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Urban Poverty


by Philip Evergood

Because he was from a privileged background, Evergood was fortunate to have his lifestyle and education financed by his wealthy family.  He was deeply moved by his first exposure to New York City’s poor. 

During a nighttime walk in the winter, he encountered a group of homeless men, huddled around fires in make-shift shelters.  He was so affected by these men and their plight that he remained with them all night, talking with them and sketching them. 

Spring eventually grew out of these drawings and is a condemnation of the city’s widespread poverty.  The wheelless car symbolizes the near impossibility of social or economic mobility for these men, but Evergood also placed the delicate white flower in the bottom left corner to suggest hope.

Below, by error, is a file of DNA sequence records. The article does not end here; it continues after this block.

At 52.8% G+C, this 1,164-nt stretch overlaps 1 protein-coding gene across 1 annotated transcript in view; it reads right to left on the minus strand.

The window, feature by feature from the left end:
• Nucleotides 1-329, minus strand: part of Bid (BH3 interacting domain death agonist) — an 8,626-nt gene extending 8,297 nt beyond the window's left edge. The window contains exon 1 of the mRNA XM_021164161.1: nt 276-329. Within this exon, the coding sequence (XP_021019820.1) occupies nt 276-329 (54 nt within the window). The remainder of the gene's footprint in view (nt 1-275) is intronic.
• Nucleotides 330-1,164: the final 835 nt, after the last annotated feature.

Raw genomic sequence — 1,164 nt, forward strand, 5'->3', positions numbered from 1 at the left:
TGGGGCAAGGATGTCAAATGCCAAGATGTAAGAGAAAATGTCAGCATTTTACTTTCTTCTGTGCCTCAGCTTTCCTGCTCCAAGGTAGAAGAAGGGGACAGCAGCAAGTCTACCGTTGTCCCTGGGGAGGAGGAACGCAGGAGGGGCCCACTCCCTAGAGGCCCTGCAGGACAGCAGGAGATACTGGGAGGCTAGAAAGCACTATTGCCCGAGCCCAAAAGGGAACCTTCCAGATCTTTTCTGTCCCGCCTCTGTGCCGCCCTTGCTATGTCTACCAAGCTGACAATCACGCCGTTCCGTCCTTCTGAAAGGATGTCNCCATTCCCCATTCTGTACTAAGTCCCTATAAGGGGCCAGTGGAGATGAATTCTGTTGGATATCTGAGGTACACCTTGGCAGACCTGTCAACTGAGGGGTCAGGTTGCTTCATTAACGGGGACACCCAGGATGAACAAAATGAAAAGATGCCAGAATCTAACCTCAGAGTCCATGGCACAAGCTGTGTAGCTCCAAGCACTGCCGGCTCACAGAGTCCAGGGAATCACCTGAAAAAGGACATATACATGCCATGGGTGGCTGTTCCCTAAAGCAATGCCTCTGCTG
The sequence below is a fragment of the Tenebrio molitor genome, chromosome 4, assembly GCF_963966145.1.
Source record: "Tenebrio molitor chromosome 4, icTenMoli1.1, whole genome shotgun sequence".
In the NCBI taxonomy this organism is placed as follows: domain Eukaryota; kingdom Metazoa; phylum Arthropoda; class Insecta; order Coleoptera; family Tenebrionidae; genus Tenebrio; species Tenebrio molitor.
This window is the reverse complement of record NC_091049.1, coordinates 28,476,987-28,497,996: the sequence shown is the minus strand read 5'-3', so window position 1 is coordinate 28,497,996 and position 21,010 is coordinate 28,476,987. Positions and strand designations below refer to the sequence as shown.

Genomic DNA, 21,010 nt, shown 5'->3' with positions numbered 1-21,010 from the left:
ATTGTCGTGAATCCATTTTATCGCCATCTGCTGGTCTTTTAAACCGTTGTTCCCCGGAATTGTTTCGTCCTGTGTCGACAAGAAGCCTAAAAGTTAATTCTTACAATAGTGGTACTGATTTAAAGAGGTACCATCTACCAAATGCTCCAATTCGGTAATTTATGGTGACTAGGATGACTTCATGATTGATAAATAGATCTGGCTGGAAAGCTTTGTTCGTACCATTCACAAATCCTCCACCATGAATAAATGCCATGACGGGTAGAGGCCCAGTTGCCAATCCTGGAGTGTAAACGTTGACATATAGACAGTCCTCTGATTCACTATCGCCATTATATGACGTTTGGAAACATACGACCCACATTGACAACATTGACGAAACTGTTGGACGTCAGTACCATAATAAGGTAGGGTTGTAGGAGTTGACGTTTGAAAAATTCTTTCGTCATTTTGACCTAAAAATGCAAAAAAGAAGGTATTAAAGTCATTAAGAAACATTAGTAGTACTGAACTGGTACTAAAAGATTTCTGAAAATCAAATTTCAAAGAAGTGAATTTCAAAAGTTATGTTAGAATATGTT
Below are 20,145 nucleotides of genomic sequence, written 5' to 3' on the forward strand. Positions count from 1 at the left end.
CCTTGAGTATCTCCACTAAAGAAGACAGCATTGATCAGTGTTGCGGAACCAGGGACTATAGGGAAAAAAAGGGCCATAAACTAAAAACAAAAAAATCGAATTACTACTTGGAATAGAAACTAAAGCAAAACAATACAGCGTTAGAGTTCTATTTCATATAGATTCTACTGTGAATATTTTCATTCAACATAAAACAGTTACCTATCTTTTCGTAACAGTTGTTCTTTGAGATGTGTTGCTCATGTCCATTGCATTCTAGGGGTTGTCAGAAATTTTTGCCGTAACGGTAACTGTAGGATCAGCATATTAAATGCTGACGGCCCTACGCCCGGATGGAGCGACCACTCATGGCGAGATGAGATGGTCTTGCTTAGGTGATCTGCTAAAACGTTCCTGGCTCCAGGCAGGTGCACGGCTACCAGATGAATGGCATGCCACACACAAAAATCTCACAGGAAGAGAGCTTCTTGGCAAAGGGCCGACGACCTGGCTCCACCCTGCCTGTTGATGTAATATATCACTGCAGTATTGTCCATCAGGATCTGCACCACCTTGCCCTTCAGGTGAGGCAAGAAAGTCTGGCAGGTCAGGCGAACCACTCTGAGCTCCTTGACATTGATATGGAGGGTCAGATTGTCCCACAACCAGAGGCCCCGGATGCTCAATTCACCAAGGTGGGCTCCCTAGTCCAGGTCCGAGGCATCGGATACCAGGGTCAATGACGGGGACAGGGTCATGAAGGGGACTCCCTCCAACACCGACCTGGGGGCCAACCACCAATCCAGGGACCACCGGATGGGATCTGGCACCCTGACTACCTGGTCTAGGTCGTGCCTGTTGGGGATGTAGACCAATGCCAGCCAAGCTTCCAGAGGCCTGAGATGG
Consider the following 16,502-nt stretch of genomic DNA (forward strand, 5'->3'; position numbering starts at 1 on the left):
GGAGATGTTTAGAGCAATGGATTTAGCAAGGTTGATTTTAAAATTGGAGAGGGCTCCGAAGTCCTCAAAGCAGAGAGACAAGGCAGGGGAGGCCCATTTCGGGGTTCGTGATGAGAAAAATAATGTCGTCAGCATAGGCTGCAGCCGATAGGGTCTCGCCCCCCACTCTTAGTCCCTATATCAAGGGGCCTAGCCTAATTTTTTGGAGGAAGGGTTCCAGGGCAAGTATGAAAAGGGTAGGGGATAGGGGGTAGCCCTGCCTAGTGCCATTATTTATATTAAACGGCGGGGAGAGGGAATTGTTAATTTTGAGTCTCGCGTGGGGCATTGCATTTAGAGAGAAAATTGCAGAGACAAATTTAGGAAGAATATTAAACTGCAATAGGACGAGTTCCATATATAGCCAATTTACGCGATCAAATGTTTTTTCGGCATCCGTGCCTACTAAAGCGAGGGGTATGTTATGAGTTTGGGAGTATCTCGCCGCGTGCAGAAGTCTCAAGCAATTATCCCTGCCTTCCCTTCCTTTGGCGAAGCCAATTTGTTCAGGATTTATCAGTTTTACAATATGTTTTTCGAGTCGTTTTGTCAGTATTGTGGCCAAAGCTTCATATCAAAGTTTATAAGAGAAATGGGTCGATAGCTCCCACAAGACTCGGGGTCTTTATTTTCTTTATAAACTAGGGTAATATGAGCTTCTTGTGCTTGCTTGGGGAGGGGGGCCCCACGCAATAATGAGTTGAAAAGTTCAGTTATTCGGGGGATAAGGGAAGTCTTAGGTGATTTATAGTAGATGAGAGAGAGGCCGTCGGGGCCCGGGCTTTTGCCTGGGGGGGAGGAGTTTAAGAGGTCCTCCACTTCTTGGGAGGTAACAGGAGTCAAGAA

Learn more about this artist:

Artist Biography

Lesson Plans

Phillip Evergood - Spring

Philip Evergood, Spring, 1934.  Oil on Canvas, 25 x 30 in.

Museum Purchase, Derby Fund, from the Philip J. and Suzanne Schiller Collection of American Social Commentary Art 1930-1970

Other Artwork Dealing With Urban Poverty...
Ida Abelman Francis Chapin Phillip Evergood George Gilbert Irwin Hoffman
Morris Huberland Morris Huberland Elizabeth Olds Moses Soyer Raphael Soyer

Rural Poverty Urban Poverty Anti-Poverty Efforts Fall Short Labor Disputes
Ida Abelman
Thomas Hart Benton
Lucienne Bloch
Harry Brodsky
Paul Cadmus
Francis Chapin
Jack Delano
Phillip Evergood
George Gilbert
Hugo Gellert
Joseph Hirsch
Irwin Hoffman
Morris Huberland
Merritt Mauzey
Elizabeth Olds
Walter Quirt
Moses Soyer
Raphael Soyer
Lynd Ward

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